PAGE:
Jackie Earle Haley: 'Bad News' to Oscar Gold


Feb. 5, 2007 — -- It's not your typical child star who grows up to earn an Oscar nomination for a role as a sex offender, and Jackie Earle Haley is just as surprised as everyone else.

"I'm elated, I'm excited, I'm thrilled and I'm scared to death," the 45-year-old actor said.

In the 30 years since "The Bad News Bears" made him a star, Haley went from teen heartthrob to total obscurity, worked menial jobs and struggled with substance abuse. He had made peace with his decision to give up show business before landing the role in "Little Children" that earned him the Oscar nod.

"Two and a half years ago, just the idea of trying to figure out how to get back into acting again seemed impossible," Haley said. "Like climbing Mount Everest."

And yet, Haley is now an Oscar-nominated actor with a comeback story that is one of the year's most unlikely.

You might not recognize the name Jackie Earle Haley, but you may remember his face. In 1976, at only 14 years old, Haley shot to stardom as rebel Kelly Leak opposite Tatum O'Neal in "The Bad News Bears."

Haley became so popular, he was chased by girls in shopping malls, but life as a teen heartthrob had its ups and downs.

"You just kind of feel like everybody knows you, but you don't know everybody," Haley said.

Haley went on to other films, including roles in the coming-of-age film "Breaking Away" and the Tom Cruise movie "Losin' It." But his career began to founder and he began taking roles in low-budget movies like "Dollman" and "Maniac Cop 3."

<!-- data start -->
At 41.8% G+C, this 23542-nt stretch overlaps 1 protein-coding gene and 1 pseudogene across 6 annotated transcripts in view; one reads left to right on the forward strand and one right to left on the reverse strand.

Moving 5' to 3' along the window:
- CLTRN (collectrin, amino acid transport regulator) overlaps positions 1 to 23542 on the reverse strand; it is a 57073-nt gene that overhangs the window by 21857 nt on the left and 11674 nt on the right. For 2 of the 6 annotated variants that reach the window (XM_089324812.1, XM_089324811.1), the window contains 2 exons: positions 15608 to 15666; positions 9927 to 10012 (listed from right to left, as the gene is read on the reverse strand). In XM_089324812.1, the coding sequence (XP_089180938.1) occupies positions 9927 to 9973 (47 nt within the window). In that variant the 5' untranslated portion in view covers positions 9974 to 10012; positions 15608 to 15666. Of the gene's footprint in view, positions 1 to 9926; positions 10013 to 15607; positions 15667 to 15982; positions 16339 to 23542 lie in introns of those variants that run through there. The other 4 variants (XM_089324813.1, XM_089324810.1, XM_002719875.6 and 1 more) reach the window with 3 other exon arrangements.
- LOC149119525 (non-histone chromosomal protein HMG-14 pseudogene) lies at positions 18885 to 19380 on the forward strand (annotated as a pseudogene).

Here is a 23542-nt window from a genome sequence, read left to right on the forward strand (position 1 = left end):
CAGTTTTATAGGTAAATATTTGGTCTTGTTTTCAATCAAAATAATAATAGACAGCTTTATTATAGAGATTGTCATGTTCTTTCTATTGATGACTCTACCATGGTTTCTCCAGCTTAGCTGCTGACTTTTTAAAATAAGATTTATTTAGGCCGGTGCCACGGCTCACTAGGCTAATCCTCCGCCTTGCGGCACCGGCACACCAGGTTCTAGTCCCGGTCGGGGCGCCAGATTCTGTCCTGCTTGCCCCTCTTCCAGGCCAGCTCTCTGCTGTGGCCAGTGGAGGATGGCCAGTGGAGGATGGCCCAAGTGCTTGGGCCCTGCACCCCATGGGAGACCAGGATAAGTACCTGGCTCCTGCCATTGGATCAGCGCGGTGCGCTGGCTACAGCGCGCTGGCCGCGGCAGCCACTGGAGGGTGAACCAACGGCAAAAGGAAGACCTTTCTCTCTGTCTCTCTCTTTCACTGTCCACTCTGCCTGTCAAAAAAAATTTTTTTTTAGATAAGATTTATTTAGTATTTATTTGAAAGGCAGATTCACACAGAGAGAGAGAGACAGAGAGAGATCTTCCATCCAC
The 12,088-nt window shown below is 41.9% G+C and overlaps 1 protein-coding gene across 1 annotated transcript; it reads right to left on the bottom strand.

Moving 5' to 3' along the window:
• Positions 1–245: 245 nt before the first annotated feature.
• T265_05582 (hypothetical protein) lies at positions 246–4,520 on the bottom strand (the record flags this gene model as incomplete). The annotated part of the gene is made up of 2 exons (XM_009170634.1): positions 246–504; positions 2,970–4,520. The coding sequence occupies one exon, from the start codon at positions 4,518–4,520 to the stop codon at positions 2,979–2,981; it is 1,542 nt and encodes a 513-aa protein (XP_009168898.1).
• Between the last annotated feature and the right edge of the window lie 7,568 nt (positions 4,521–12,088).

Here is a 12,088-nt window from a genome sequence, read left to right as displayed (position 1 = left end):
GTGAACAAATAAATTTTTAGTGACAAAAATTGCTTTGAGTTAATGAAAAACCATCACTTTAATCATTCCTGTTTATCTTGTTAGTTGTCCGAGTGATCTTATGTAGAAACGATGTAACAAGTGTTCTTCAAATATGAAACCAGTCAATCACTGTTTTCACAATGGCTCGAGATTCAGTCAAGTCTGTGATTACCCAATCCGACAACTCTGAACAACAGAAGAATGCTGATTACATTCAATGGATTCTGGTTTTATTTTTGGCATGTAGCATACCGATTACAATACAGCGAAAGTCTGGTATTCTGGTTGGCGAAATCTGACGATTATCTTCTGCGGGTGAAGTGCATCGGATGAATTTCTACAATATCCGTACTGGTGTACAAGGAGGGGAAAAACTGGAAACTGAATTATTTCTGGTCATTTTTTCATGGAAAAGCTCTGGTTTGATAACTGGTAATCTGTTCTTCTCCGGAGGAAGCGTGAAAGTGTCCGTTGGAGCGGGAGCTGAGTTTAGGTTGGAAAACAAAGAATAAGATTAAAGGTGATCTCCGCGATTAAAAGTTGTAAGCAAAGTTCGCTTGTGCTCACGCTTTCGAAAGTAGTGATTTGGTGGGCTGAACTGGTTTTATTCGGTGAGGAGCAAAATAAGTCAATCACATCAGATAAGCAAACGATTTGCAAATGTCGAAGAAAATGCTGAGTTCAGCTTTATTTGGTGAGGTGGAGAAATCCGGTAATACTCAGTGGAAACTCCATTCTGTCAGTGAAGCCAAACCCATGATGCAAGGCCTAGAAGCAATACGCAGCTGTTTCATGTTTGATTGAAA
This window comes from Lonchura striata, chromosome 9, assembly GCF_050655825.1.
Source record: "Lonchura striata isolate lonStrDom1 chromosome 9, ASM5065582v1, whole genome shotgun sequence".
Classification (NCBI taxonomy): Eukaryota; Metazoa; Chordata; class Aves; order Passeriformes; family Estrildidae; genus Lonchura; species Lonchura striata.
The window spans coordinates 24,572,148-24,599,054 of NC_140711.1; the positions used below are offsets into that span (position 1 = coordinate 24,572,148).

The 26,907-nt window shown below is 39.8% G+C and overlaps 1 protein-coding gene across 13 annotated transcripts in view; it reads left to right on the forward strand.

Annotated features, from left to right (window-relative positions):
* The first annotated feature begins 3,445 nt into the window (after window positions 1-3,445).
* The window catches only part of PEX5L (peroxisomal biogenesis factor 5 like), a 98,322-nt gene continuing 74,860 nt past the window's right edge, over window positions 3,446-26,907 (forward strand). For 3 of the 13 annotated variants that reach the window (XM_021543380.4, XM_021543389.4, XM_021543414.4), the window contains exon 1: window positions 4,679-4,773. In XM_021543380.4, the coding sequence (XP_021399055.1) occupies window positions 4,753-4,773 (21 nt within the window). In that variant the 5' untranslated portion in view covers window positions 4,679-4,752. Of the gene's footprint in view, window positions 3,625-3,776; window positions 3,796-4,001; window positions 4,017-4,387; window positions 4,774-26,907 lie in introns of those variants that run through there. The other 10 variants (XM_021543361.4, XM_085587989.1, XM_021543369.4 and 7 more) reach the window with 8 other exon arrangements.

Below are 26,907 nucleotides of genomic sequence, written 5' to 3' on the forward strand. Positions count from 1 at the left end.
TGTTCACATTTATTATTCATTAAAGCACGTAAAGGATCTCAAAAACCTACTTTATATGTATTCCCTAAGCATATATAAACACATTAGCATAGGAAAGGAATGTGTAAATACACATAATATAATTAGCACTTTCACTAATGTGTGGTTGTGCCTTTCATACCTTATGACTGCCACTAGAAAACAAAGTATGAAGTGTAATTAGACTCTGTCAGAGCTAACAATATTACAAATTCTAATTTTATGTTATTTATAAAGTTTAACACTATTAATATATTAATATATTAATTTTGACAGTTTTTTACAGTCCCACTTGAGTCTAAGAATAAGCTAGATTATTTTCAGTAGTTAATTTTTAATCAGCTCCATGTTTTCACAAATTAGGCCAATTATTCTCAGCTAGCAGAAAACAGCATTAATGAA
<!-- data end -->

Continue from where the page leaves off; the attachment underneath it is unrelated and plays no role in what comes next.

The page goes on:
"I started to take kind of B-roles in B-movies, and then C-roles in C-movies," Haley said. "Pretty soon, I was unable to make a living acting."

When acting wouldn't pay the bills anymore, Haley said he took jobs as a limousine driver, a security guard and a delivery man -- at one point delivering a pizza to Richard Halsey, the editor of "Losin' It."

"I shook his hand, we talked for about three minutes, uh, I gave him the pizzas," Haley recalled, "[and] he gave me a good $4 tip. … So that was pretty cool."

Even humiliating incidents like that one, Haley said, were character building. But at the time, he struggled with a crisis of identity.

"There's a side that pulls and says … 'This is who you are; you're recognizable, but you need to work for a living,'" Haley remembered thinking. "There's this other side pulling on you saying … 'You shouldn't be driving limousines and delivering pizza; you should be focusing on your acting career.'"

Haley found himself in a downward spiral.

"It took me a long time to realize that my self-identity, my self-esteem, and a lot of that, was somehow kind of anchored and tied to that celebrity," he said. "When the celebrity started to drift, my identity was kind of drifting away with it."

It was a dark time. Jackie admits he sometimes drank too much. At one point, he found himself three months behind on the rent. He was so used to opportunity seeking him out, he was paralyzed when it didn't.

Haley was 30 years old when it finally dawned on him that something had to change. After years of struggling with the decision, he finally decided to give up Hollywood for good.

He had always wanted to be a director, so he set out to start over in San Antonio, where he began a successful career producing and directing television commercials for national ad campaigns. His son, Chris, worked with him at the company.